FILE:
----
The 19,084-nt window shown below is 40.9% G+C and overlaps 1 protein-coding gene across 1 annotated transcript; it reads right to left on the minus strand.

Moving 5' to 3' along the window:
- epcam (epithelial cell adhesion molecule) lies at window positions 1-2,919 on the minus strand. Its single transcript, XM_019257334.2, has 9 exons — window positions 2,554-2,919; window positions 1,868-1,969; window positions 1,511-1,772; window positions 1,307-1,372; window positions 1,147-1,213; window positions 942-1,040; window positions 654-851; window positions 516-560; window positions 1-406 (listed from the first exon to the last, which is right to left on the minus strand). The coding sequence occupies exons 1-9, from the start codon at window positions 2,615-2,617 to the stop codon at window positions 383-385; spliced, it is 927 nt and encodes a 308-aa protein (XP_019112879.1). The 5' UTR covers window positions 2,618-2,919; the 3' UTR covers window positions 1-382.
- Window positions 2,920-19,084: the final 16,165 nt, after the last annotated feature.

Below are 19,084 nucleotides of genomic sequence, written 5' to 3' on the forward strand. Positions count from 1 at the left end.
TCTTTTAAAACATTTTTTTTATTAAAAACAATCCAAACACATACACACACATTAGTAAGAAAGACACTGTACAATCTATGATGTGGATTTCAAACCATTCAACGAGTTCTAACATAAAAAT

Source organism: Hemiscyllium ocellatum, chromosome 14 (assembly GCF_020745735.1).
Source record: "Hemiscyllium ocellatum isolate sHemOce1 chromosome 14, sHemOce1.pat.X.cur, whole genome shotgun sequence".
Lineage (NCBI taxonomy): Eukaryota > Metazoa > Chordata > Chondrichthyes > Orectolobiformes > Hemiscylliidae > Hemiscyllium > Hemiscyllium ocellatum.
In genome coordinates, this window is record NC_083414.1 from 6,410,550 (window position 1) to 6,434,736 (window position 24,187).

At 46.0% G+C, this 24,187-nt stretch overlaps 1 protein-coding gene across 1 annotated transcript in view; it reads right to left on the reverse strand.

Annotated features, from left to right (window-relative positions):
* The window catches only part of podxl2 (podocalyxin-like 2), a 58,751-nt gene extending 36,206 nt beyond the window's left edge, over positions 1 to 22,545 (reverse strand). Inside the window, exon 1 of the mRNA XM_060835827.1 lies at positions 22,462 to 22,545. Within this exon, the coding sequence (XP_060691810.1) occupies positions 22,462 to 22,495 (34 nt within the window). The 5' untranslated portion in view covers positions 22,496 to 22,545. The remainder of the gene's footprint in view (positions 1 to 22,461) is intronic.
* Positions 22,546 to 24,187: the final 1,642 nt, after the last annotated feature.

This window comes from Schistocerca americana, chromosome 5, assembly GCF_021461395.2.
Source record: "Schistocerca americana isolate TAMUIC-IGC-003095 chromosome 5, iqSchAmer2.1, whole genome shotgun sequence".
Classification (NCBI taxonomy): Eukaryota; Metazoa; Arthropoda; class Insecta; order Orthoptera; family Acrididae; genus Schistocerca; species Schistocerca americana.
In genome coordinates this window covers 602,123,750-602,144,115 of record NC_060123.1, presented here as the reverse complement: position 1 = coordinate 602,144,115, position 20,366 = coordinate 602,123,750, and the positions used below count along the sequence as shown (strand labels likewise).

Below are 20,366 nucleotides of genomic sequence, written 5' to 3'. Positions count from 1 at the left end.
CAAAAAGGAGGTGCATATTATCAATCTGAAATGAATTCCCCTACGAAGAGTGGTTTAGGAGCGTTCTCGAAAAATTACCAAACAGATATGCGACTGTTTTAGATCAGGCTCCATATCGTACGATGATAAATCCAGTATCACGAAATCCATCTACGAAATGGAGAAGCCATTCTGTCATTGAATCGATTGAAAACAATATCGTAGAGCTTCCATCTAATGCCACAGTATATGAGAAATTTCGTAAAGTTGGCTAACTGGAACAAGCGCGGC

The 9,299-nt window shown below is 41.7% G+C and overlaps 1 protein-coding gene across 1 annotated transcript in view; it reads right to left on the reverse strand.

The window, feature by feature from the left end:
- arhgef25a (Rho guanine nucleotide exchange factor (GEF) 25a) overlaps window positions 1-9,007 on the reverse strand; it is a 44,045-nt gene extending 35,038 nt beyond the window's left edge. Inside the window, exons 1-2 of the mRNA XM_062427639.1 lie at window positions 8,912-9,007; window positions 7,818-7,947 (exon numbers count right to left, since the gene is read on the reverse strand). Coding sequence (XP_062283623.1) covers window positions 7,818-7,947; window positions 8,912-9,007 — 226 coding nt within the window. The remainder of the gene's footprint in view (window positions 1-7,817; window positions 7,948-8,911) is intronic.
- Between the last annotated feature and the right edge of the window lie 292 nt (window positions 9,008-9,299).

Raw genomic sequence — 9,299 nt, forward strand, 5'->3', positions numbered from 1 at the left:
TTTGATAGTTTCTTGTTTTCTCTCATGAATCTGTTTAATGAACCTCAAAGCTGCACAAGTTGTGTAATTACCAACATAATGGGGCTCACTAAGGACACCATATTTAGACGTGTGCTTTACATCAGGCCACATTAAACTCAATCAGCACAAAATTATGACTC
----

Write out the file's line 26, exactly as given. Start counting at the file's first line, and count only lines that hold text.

TTTGATAGTTTCTTGTTTTCTCTCATGAATCTGTTTAATGAACCTCAAAGCTGCACAAGTTGTGTAATTACCAACATAATGGGGCTCACTAAGGACACCATATTTAGACGTGTGCTTTACATCAGGCCACATTAAACTCAATCAGCACAAAATTATGACTC